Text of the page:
MassLive

A truckload of food for Chelsea … all the way from Utah

On a more serious food-shortage note, CBS Boston reports on a much-appreciated truckload of food (40,000 pounds of it) that was delivered all the way from Utah to hard-hit Chelsea, courtesy of the Mormon church. 

In related news, we missed this story from the other day (and shouldn’t have), via WGBH: “Baker announces $56 million to combat food insecurity in Mass.” While we’re at it, via Christian Wade at the Newburyport Daily News: “State seeks waiver to continue emergency meals for students.”

CBS Boston

Double whammy: WBZ TV takes combination merger-and-virus hit

Not to be confused with the WBZ Radio layoffs announced earlier this year, WBZ-TV is now facing staff reductions in Boston, as an apparent result of the recent Viacom-CBS merger and the ongoing fallout from the coronavirus pandemic. The Globe’s Jeremy Fox has the details. No layoff numbers at the station were available.

Boston Globe

The greatest lockdown innovation yet: Sicilian-style to-go pizza with Harpoon beer

Ooo … ooo … ooo. … During the coronavirus lockdown, Boston’s Harpoon Brewery is now offering to-go Sicilian-style pizza with its beer. Check out the photo accompanying the MassLive story. It’s pure marketing torture.

MassLive

Youth movement: UMass freshman to challenge state Rep. Dooley in fall

A UMass Amherst freshman who interned on Beacon Hill last summer has launched a bid to unseat GOP state Rep. Shawn Dooley in the 9th Bristol District, Stephen Peterson at the Sun Chronicle reports. As the only Democrat to declare, Hunter Cohen will advance to the November election, where Dooley will be seeking a fourth term. 

Sun Chronicle

Healey reaches settlement with firm accused of falsifying minority-business ties

From Paul Singer and Chris Burrell at WGBH: “Attorney General Maura Healey has reached a $380,000 settlement with a Canton-based building contractor accused of falsely claiming they had hired minority- and women-owned subcontractors as required on a $15 million dollar state project.”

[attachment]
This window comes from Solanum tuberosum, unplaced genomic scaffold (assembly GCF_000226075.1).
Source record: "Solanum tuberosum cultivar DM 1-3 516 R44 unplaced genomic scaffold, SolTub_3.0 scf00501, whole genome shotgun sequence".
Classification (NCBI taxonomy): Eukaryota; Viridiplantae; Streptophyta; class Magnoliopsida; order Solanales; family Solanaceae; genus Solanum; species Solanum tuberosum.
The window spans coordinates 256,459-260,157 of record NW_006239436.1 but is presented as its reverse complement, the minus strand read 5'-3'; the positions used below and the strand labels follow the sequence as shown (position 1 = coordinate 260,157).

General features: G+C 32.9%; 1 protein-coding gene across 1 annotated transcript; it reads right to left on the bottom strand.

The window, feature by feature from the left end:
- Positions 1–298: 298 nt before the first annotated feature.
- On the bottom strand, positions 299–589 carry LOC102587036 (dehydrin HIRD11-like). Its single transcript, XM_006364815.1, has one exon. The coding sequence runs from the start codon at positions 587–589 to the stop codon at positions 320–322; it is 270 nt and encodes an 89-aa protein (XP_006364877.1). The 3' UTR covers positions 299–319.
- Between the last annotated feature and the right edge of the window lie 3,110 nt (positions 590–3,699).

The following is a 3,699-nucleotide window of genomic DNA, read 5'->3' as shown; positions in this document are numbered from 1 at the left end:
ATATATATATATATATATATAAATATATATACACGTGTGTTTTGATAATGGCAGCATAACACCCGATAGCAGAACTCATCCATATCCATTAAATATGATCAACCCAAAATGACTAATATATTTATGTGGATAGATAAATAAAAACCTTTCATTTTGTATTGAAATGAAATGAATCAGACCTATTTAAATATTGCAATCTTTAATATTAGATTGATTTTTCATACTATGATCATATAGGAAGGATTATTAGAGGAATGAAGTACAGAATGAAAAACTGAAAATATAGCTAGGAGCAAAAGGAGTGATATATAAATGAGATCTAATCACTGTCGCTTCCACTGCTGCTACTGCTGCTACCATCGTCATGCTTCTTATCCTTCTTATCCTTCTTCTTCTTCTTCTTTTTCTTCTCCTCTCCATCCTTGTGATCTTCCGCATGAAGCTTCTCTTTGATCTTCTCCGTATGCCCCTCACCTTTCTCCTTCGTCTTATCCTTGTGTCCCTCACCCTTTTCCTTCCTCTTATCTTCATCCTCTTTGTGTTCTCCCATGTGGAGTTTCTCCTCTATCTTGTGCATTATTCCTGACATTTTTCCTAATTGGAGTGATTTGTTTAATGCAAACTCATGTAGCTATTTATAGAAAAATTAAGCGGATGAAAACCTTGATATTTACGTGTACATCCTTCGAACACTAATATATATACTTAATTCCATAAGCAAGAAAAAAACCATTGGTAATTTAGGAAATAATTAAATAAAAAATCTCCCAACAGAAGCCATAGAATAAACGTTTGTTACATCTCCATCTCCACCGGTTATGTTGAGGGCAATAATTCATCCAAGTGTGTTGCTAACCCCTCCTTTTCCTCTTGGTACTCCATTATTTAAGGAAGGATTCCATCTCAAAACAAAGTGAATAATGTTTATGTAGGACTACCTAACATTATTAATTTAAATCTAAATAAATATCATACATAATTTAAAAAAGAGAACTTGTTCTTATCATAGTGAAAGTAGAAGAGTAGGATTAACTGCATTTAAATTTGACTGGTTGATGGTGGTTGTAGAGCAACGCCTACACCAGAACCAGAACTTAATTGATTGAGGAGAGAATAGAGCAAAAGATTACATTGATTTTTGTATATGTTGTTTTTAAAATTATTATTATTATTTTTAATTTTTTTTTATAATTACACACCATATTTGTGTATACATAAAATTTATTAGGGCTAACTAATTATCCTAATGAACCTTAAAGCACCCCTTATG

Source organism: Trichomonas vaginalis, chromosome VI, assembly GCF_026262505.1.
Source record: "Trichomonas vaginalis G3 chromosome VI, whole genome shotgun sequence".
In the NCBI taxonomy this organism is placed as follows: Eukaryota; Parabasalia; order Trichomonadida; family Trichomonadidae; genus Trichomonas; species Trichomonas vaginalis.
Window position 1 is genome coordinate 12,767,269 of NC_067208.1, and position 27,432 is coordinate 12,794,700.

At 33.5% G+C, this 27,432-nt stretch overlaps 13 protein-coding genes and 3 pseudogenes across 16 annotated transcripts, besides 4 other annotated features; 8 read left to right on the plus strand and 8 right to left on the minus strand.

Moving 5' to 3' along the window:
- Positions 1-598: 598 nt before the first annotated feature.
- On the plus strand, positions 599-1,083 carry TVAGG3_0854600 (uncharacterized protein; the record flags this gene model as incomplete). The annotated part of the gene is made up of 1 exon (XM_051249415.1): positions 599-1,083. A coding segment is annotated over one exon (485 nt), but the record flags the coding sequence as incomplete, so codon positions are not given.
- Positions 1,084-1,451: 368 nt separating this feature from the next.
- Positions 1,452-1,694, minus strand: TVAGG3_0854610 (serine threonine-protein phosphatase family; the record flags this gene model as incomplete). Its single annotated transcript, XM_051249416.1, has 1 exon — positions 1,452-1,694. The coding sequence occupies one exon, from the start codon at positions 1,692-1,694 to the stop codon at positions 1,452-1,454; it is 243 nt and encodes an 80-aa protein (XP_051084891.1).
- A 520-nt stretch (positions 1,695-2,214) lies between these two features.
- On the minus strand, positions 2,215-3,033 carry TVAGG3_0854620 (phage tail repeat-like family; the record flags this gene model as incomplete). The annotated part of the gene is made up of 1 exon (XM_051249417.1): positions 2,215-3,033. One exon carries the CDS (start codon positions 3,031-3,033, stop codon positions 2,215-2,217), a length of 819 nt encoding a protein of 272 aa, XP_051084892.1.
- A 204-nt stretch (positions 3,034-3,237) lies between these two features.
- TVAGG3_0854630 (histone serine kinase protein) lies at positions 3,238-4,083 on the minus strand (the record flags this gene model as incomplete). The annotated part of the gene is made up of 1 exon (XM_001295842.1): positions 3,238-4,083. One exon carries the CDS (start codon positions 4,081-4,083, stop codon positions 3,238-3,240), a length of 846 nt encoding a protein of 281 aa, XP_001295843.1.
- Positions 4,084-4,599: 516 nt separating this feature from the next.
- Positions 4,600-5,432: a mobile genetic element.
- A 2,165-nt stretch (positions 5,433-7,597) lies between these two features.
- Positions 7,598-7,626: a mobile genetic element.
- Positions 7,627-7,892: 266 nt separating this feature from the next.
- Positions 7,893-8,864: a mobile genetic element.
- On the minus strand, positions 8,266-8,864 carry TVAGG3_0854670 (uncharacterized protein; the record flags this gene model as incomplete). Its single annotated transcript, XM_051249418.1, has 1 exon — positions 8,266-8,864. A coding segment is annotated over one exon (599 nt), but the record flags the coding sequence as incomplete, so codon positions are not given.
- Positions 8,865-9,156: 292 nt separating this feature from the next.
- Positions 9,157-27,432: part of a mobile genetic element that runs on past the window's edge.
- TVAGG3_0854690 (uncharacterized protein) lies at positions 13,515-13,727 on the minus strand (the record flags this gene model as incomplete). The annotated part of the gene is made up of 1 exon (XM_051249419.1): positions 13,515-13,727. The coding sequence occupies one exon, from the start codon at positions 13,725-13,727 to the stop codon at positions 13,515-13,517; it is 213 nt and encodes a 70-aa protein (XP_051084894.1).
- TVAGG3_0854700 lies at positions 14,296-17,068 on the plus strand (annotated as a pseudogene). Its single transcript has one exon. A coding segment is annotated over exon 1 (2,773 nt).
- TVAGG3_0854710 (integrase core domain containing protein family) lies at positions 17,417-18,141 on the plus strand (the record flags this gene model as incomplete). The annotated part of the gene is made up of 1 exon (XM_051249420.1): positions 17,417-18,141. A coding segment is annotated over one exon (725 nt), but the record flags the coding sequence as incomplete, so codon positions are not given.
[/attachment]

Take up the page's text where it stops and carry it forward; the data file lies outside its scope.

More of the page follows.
WGBH

Sunday public affairs TV: Jon Hurst, Jim Rooney and more

Keller at Large, WBZ-TV Channel 4, 8:30 a.m. This week’s guest: Jon Hurst, president Retailers Association of Massachusetts, who talks with host Jon Keller about what he says is unfair treatment for retailers in the governor’s reopening plan and the toll the pandemic is taking on retail stores.

This Week in Businesss, NECN, 10 a.m. Bright Horizons chief executive Stephen Kramer talks about the new safety protocols in place within the childcare industry; Dana-Farber Cancer Institute chief executive Laurie Glimcher MD talks about cancer care and research amid the pandemic; and the Globe’s Shirley Leung of Globe looks at the topic business stories of the week.

On The Record, WCVB-TV Channel 5, 11 a.m. This week’s guest: Jim Rooney, chief executive of the Greater Boston Chamber of Commerce, who talks with hosts Ed Harding and Janet Wu, followed by a roundtable political discussion with analysts Mary Anne Marsh and Virginia Buckingham.

CityLine, WCVB-TV Channel 5, 12 p.m. With host Karen Holmes Ward, this week’s topic: Muslims in Boston, with guests including Shamso Ahmed, owner of Shamso Hair Studio and Spa, and John Robbins, executive director at the Council on American-Islamic Relations for Massachusetts.

Representative Katherine Clark Visits Malden Bread of Life Food Pantry

Representative Katherine Clark will visit the Malden Bread of Life Food Pantry to thank volunteers and staff for their essential work and to help with the distribution of grab-and-go pre-bagged groceries for Massachusetts residents. Bread of Life is a nonprofit, nondenominational faith-based organization serving the communities north of Boston.

Representative Katherine Clark

US Foreign Policy and China